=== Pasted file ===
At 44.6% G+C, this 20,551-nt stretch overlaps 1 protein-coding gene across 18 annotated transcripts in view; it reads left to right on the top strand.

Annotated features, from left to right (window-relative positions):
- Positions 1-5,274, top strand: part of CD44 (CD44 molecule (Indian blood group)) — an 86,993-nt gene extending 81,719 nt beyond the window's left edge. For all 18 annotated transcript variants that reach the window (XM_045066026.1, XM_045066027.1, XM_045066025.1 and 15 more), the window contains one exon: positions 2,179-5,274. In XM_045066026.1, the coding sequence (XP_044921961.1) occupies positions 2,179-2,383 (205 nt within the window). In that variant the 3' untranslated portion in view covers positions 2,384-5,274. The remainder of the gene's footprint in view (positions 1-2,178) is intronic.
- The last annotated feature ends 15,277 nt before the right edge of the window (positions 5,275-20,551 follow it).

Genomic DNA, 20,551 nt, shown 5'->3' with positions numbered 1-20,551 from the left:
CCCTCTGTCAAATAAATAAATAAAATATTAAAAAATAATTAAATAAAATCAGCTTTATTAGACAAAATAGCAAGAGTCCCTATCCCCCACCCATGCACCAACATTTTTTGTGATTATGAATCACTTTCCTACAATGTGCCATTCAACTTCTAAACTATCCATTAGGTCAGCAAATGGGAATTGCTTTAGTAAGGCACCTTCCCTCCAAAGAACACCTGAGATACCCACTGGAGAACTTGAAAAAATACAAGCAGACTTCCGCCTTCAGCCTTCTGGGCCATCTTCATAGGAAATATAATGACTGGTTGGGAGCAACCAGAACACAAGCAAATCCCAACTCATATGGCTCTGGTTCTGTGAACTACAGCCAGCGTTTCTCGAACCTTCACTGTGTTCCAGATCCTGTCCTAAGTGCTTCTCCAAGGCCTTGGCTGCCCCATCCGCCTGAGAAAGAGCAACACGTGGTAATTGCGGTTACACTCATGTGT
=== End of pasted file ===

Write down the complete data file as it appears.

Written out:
At 44.6% G+C, this 20,551-nt stretch overlaps 1 protein-coding gene across 18 annotated transcripts in view; it reads left to right on the top strand.

Annotated features, from left to right (window-relative positions):
- Positions 1-5,274, top strand: part of CD44 (CD44 molecule (Indian blood group)) — an 86,993-nt gene extending 81,719 nt beyond the window's left edge. For all 18 annotated transcript variants that reach the window (XM_045066026.1, XM_045066027.1, XM_045066025.1 and 15 more), the window contains one exon: positions 2,179-5,274. In XM_045066026.1, the coding sequence (XP_044921961.1) occupies positions 2,179-2,383 (205 nt within the window). In that variant the 3' untranslated portion in view covers positions 2,384-5,274. The remainder of the gene's footprint in view (positions 1-2,178) is intronic.
- The last annotated feature ends 15,277 nt before the right edge of the window (positions 5,275-20,551 follow it).

Genomic DNA, 20,551 nt, shown 5'->3' with positions numbered 1-20,551 from the left:
CCCTCTGTCAAATAAATAAATAAAATATTAAAAAATAATTAAATAAAATCAGCTTTATTAGACAAAATAGCAAGAGTCCCTATCCCCCACCCATGCACCAACATTTTTTGTGATTATGAATCACTTTCCTACAATGTGCCATTCAACTTCTAAACTATCCATTAGGTCAGCAAATGGGAATTGCTTTAGTAAGGCACCTTCCCTCCAAAGAACACCTGAGATACCCACTGGAGAACTTGAAAAAATACAAGCAGACTTCCGCCTTCAGCCTTCTGGGCCATCTTCATAGGAAATATAATGACTGGTTGGGAGCAACCAGAACACAAGCAAATCCCAACTCATATGGCTCTGGTTCTGTGAACTACAGCCAGCGTTTCTCGAACCTTCACTGTGTTCCAGATCCTGTCCTAAGTGCTTCTCCAAGGCCTTGGCTGCCCCATCCGCCTGAGAAAGAGCAACACGTGGTAATTGCGGTTACACTCATGTGT